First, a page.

Good magazines, successful magazines, no matter what their ostensible subject, are driven by an underlying theme, a meta-story. Without that conceptual foundation, a magazine becomes a mere collection of articles, an anthology rather than a novel.
In the ’50s, Playboy’s meta-story was the loosening hold of Puritanism on America. In the ’60s, Rolling Stone’s theme was youthful rebellion against aging authority. The booming economy of the ’80s inspired Esquire to infuse consumption with sophistication, while Inc. celebrated the rise of the entrepreneur. In the early days of the Internet, magazines like Wired and Fast Company and Industry Standard were all about revolution. Anything new was, by definition, good; everything old was simply…hopeless.
These themes informed every article those magazines ran, dictated their design and determined their presentation. The magazine’s success depended on how well its meta-story reflected its readers’ dreams and realities.
But as times change, so must the meta-story. If it doesn’t, the publication becomes irrelevant. To wit, Playboy is no longer a cultural leader; Industry Standard is just a lingering memory on the Web.
CIO, thankfully, is still here because it always has been designed to reflect its readers’ reality. Consequently, our meta-story has gone through several changes.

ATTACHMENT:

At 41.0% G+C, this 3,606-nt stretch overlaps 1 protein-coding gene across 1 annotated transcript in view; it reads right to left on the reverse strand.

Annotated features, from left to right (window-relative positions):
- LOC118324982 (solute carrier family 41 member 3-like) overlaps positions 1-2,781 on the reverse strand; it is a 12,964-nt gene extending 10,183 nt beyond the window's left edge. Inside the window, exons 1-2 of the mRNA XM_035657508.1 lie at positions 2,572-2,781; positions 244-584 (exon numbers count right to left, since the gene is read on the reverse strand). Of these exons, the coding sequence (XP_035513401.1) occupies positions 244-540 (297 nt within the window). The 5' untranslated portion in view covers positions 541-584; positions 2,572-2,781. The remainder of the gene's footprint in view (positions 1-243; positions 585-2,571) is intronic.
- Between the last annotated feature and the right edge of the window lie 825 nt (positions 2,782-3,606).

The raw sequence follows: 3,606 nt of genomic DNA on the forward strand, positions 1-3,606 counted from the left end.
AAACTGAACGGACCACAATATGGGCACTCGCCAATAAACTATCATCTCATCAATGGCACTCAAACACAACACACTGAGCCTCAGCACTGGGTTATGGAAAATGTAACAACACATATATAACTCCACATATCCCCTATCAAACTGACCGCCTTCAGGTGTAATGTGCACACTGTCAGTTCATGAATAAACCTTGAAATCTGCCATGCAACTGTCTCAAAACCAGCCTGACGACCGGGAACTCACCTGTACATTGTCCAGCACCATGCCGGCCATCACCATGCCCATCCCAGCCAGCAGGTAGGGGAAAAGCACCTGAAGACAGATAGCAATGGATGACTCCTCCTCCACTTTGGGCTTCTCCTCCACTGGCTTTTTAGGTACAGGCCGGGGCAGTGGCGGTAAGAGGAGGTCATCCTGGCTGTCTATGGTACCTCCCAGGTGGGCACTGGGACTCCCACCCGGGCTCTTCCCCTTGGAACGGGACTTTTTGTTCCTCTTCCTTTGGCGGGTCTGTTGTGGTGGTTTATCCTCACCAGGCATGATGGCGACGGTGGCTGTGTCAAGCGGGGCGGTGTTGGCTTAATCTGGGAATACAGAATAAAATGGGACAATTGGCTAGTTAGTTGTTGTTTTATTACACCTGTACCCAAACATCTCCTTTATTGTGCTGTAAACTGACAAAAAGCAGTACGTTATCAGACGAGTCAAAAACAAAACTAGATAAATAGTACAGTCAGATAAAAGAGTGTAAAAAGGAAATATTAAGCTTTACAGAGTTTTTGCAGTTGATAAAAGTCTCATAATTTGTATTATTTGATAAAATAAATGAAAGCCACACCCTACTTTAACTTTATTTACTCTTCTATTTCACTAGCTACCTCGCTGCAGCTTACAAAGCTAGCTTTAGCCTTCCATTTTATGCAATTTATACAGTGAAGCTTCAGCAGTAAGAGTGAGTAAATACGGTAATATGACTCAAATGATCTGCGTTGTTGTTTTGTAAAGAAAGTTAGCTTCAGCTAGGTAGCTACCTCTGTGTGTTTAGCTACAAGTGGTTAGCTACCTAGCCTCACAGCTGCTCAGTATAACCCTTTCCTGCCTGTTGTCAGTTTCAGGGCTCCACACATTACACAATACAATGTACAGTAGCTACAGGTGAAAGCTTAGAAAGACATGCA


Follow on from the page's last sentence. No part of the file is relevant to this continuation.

In the beginning, when the CIO role was new, our meta-story was about gaining respect. CIOs were trying to change their image from the guy who fixed the computers to a C-level executive with broad enterprise responsibilities. Accordingly, we celebrated CIO accomplishments; we cheered each and every success, even when they were (frankly) pretty small.
When the Internet bubble burst, our meta-story changed. We emphasized running IT like a business. We ran articles about communicating IT value, about how to cut costs. We warned CIOs against complacency; we argued for managerial rigor.
Today, the story has changed again. Computing is moving from the enterprise server and the desktop to the Web; applications are turning into services; and the nature of the CIO’s job is moving from a technology role to a business function even as the IT department morphs from a reactive provider of services to a proactive driver of top-line growth. Our new meta-story is about transformation.
To that end, this issue’s cover story is “How to Hook the Talent You Need” (Page 40) by Senior Editor Stephanie Overby. It describes the changes IT is undergoing, and it tells you five things you can do today and five things you can do tomorrow to hire the enterprise architects, business analysts, developers of services and managers of business processes that this new paradigm, this new story, demands.
Our success is based on how well we reflect your reality, so let us know how we’re doing. We want to be around the next time your story changes. And it will.